Although there is a romance and nostalgia for film negative, digital imaging has really improved lighting for movies. We are much more comfortable with underexposing now than in the past. Of course Savidis, Khondji and Willis did great underexposing and making bold lighting choices, but now you see modestly budgeted TV shows that look bold and interesting.
Trent Opaloch is easily the most talented and sought after cinematographers in the world today. He has DP’d for director Neil Blomkamp on “District 9”, “Elysium”, and “Chappie”, and director’s Anthony & Joe Russo on “Captain America: Winter Soldier”, and the upcoming “Captain America: Civil War”. It was an honor to sit down with him to chat about his career and the art of cinematography.
The biggest change in our industry has been the choice of material that studios and most independent financing companies green light, as what films are made. It used to be that a film like ORDINARY PEOPLE would have no problem going forward, especially with a good director attached. Now, great films like that rarely get made anymore. I miss that.
It was a great honor to sit down with the very talented DP Adam Kimmel. His career has spanned almost 30 years, starting out as a teenager being an apprentice for Cinematographer Michael Chapman. His Cinematographer credits include: “The Ref”, “Beautiful Girls”, “Almost Heroes”, “Jesus’ Son”, “Capote”, “Lars and the Real Girl”, & “Never Let… Continue reading Interview with Cinematographer Adam Kimmel (Capote, Lars and the Real Girl)
People have a tendancy to talk about technology too much. They try to overwhelm you with tech-gargle. You can’t get caught up in this. It’s all about the result.
It’s easier to worry about the tools. It’s hard to really talk about your skills and talent. What you are capable of. The tools will only take you so far. Technology will always have its limits.
I am most proud of my latest film, 10 Cloverfield Lane, because the photography is very close to what I had hoped we could achieve, and in some scenes, better than I hoped. My favorite experience was receiving an email from JJ Abrams about 2 weeks into principal photography, telling me how great he thought everything looked.
I think working with Nicolas Winding Refn is a gift for any cinematographer, because he is interested in visual story telling, in poetry, in suggesting rather than narrating. He doesn’t care about the conventional established representational mode of film story telling, he goes beyond, and for me thats what always been exiting in film making. I always tend to look for directors that are working in this direction, but Nic is probably the most extreme of them, and that’s what I love about him. He pushes me to get the bravest part of myself, to jump the abyss, he doesn’t care if we fall and crash while trying, he would rather try and fail than to stay in a safe territory. So, I love jumping with him, and most of the time, we don’t fall but we fly.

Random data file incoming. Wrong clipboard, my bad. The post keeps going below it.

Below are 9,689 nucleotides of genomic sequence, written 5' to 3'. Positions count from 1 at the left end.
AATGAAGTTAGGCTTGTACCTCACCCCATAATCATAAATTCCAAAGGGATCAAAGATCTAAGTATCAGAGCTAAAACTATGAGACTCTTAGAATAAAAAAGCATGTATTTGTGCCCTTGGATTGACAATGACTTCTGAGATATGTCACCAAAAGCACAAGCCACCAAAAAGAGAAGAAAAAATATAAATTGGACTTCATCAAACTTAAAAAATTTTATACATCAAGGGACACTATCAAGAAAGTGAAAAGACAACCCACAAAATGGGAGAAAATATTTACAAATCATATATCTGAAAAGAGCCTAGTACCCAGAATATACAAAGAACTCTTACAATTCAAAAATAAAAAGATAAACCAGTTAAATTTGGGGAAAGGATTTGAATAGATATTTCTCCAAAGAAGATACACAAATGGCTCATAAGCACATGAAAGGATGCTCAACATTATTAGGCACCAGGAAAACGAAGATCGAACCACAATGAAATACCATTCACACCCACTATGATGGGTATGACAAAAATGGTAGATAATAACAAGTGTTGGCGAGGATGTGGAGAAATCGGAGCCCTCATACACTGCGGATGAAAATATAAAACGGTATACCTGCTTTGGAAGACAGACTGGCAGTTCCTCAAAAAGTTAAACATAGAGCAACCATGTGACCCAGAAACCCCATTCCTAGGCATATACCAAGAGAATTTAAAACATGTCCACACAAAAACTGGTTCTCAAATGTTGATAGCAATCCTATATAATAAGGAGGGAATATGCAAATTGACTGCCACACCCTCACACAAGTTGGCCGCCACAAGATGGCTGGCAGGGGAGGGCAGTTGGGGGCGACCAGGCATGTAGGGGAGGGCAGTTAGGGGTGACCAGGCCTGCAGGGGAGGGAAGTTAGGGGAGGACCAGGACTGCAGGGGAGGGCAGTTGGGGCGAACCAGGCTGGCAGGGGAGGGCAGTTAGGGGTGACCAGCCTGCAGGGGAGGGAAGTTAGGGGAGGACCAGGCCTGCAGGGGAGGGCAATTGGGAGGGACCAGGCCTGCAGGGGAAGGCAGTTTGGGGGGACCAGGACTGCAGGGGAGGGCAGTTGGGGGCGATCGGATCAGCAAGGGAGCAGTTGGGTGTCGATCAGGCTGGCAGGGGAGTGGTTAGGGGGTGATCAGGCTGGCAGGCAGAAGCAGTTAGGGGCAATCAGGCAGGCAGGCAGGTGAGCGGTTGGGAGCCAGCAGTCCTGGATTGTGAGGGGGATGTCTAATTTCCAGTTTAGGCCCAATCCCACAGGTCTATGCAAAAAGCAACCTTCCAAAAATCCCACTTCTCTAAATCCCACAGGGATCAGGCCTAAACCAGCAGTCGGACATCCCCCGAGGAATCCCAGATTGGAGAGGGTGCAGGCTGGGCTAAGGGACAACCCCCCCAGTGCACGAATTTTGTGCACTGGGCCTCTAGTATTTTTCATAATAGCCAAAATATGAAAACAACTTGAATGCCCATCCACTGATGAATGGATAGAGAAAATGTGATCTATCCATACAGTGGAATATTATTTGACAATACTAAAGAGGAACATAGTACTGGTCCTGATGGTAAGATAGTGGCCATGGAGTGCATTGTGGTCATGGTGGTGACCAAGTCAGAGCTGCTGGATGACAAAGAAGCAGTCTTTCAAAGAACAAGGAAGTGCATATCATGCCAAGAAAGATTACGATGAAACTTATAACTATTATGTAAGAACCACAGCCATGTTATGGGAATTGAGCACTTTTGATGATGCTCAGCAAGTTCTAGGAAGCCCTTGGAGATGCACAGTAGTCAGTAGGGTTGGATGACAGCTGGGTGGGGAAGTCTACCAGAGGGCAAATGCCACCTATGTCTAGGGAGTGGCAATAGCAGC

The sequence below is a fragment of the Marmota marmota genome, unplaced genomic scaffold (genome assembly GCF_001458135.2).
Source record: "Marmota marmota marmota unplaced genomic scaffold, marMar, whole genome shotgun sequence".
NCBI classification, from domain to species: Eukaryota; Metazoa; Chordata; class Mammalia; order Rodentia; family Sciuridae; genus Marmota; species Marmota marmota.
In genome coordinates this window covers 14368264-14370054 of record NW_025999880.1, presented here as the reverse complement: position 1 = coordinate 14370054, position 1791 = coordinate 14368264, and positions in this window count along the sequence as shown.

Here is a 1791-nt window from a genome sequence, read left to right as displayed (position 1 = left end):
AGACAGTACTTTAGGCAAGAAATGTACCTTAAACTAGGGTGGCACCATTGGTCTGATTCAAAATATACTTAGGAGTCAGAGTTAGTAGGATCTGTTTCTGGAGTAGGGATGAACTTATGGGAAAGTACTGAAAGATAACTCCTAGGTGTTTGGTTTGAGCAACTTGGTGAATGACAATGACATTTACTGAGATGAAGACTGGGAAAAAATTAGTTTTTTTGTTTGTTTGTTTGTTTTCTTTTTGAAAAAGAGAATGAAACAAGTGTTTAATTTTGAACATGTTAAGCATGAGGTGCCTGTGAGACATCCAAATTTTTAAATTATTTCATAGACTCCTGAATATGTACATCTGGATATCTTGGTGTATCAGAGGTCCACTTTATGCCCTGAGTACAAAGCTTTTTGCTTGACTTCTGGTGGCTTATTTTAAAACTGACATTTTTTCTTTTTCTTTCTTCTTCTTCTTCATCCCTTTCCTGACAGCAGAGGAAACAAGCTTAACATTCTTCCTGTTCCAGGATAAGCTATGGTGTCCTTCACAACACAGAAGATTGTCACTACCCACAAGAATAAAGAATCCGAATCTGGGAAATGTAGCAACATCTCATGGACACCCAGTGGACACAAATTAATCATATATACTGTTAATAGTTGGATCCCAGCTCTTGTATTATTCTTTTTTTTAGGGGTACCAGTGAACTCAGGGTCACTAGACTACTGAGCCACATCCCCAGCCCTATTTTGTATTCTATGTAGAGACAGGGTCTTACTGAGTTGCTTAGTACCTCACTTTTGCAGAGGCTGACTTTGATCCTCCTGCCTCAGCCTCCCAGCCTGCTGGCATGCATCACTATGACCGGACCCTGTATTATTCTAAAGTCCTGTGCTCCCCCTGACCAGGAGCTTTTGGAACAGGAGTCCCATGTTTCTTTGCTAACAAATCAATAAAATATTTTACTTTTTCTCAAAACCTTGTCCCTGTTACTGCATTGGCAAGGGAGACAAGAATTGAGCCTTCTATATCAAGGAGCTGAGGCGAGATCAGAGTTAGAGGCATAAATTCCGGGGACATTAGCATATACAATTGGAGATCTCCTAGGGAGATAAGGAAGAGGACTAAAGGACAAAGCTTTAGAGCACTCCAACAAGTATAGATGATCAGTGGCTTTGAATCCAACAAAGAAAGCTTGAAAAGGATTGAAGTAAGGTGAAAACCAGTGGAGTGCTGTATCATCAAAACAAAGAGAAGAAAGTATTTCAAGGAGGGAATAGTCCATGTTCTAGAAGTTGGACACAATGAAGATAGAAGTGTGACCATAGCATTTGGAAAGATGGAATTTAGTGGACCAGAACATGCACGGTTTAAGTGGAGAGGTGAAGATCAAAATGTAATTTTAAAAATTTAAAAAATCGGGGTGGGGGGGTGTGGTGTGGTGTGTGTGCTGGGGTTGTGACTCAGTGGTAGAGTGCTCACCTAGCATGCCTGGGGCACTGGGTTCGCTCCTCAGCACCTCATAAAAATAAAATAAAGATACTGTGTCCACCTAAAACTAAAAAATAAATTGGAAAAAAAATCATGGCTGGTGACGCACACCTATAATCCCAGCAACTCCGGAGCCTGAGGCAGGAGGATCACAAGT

Mitesh Mirchandani is a rising cinematographer in the industry who is currently based in based in Mumbai. Only 26, he DP’d the feature film Neerja, which could be the sleeper hit movie of 2016. From here on out, his future is bright. http://www.miteshdop.com/ Interview with Mitesh Mirchandani: Matthew Toffolo: How is the film scene in India? What… Continue reading Interview with Cinematographer Mitesh Mirchandani (NEERJA)
I started prep three weeks before the first day of shooting. I asked Vince Gilligan and Peter Gould if the wanted to continue the style of Breaking Bad, and their answer was that they did not want a complete break, but they wanted it to be different as well. They stressed repeatedly that they felt TV shows were all starting to look the same, and that they wanted “Saul” to look like nothing else on television. They showed me stills from “The Conformist” and from Kubrick’s work. Our first day of shooting was in bright sunlight in a skate park. I kept looking for Jean-Louis Trintignant in a period tuxedo, but he was nowhere to be found.
One point of departure was that they didn’t want the handheld look that gave ”Breaking Bad” its’ nervous energy. In fact they did not want any camera movement that was unmotivated. This was quite a departure from my last few shows, where the producers would start twitching if the camera wasn’t moving at all times. It required retraining my operators to avoid movement unless absolutely necessary.
Vince kept pushing the look darker and darker, saying “we know who they are, we don’t need to see them all the time”, which is a departure from what is essentially a comedy.